Third-party candidates take ballot-access fights to court
Editor’s note: On Aug. 21, U.S. District Judge Edmund A. Sargus Jr. ruled that the Socialist Party will appear on the presidential ballot in Ohio. The case, Moore v. Brunner, is the first ballot-access lawsuit that the Socialist Party has won in a federal court, according to Ballot Access News.
Again this presidential-election season, some third-party candidates find themselves having to sue to appear on the ballot in some states.
Presidential ballot-access lawsuits have been filed in at least eight states this year. Two candidates stand out among dozens of third-party candidates — Libertarian Party nominee Bob Barr and Ralph Nader, a presidential campaign veteran running as an independent.
Barr and his vice-presidential running mate, Wayne Allyn Root, will appear on the ballot in 33 states, according to the Libertarian Party’s Web site. They have filed lawsuits in five states, aiming to secure a place on those ballots before the election.
A federal judge in Ohio ruled on July 17 that Barr must appear on that state’s ballot for president. Ohio has strict ballot-access regulations and the Barr campaign submitted fewer than 7,000 of the 20,000 signatures needed to appear on the ballot. U.S. District Judge Edmund A. Sargus Jr. opined in Libertarian Party of Ohio v. Brunner that “the First Amendment to the United States Constitution guarantees a right of association which is violated by onerous access statutes which prevent third parties and candidates from appearing on the ballot.”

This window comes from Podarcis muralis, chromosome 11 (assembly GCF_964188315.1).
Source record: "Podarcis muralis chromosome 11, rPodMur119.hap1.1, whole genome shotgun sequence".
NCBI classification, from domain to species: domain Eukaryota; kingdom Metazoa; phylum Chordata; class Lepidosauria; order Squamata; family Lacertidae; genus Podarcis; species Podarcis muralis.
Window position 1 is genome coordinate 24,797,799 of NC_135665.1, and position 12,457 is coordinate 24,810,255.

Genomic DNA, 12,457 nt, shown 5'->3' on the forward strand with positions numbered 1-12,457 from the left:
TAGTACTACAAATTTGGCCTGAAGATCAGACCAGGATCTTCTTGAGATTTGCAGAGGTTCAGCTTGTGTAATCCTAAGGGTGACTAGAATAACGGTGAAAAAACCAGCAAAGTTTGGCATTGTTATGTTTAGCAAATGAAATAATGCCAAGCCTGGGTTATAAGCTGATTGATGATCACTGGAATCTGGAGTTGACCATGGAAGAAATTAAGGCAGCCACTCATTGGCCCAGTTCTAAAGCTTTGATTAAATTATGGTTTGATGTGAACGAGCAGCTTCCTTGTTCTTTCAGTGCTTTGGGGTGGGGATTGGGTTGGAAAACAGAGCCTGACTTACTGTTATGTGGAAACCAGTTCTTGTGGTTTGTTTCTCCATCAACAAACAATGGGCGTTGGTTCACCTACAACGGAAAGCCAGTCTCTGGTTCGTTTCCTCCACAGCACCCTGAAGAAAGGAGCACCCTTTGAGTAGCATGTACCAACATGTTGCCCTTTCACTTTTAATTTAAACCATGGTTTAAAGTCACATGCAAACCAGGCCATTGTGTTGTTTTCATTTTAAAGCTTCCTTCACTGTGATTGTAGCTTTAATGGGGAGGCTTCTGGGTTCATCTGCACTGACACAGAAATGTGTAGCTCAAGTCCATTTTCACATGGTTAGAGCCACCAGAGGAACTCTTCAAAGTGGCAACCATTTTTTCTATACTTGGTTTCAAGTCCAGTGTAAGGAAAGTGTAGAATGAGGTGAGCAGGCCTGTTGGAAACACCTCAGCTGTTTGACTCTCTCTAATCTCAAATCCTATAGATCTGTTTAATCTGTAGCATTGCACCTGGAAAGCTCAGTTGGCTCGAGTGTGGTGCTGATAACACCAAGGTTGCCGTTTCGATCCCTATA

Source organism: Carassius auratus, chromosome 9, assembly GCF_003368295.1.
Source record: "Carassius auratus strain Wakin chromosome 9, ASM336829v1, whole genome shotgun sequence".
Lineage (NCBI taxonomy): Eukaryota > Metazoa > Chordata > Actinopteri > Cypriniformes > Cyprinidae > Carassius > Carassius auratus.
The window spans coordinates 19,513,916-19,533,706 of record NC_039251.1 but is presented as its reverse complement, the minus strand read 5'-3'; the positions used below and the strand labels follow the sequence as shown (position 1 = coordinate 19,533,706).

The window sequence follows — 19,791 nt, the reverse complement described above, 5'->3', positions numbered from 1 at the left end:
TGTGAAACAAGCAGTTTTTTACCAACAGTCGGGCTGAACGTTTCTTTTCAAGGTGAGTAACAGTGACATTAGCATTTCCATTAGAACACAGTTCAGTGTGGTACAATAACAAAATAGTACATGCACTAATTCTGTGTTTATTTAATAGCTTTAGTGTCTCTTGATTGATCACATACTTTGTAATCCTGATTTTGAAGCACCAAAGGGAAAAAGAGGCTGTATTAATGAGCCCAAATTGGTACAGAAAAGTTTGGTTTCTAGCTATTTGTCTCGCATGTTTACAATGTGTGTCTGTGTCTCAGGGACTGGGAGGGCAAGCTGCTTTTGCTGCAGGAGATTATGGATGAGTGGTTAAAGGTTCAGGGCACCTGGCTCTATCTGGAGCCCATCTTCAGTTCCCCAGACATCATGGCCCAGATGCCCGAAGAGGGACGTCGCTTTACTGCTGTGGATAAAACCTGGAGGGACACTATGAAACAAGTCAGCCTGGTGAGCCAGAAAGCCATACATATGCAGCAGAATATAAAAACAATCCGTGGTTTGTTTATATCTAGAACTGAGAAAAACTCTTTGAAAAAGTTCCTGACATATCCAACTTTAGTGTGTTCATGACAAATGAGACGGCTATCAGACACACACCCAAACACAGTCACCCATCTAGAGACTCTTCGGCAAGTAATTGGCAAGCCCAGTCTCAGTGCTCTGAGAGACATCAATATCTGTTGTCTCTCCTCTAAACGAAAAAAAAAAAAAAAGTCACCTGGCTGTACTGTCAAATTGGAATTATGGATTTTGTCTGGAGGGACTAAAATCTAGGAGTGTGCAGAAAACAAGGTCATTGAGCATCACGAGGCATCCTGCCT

Barr and the Libertarian Party have lawsuits pending for ballot access in Oklahoma, Tennessee, Massachusetts and West Virginia. In the Massachusetts lawsuit, the Libertarian Party will be represented by the ACLU of Massachusetts.
The lawsuit in Tennessee was filed jointly in January by the Libertarian Party, the Green Party and the Constitution Party. The suit challenges Tennessee’s requirements for new parties to appear on the ballot.
Independent candidate Ralph Nader and his running mate Matt Gonzalez will be on the ballot in 28 states, according to their campaign Web site, and their goal is to be on 45 state ballots by Sept. 20. Nader is still seeking decisions in a number of ballot-access lawsuits he filed during his presidential bid in 2004. While he has yet to file a lawsuit in 2008, Nader is expected to file suit in Idaho, according to Ballot Access News.
Former Democratic presidential candidate Dennis Kucinich, the American Independent Party’s Alan Keyes, and the Ohio Socialist Party have also filed ballot-access lawsuits this presidential election year.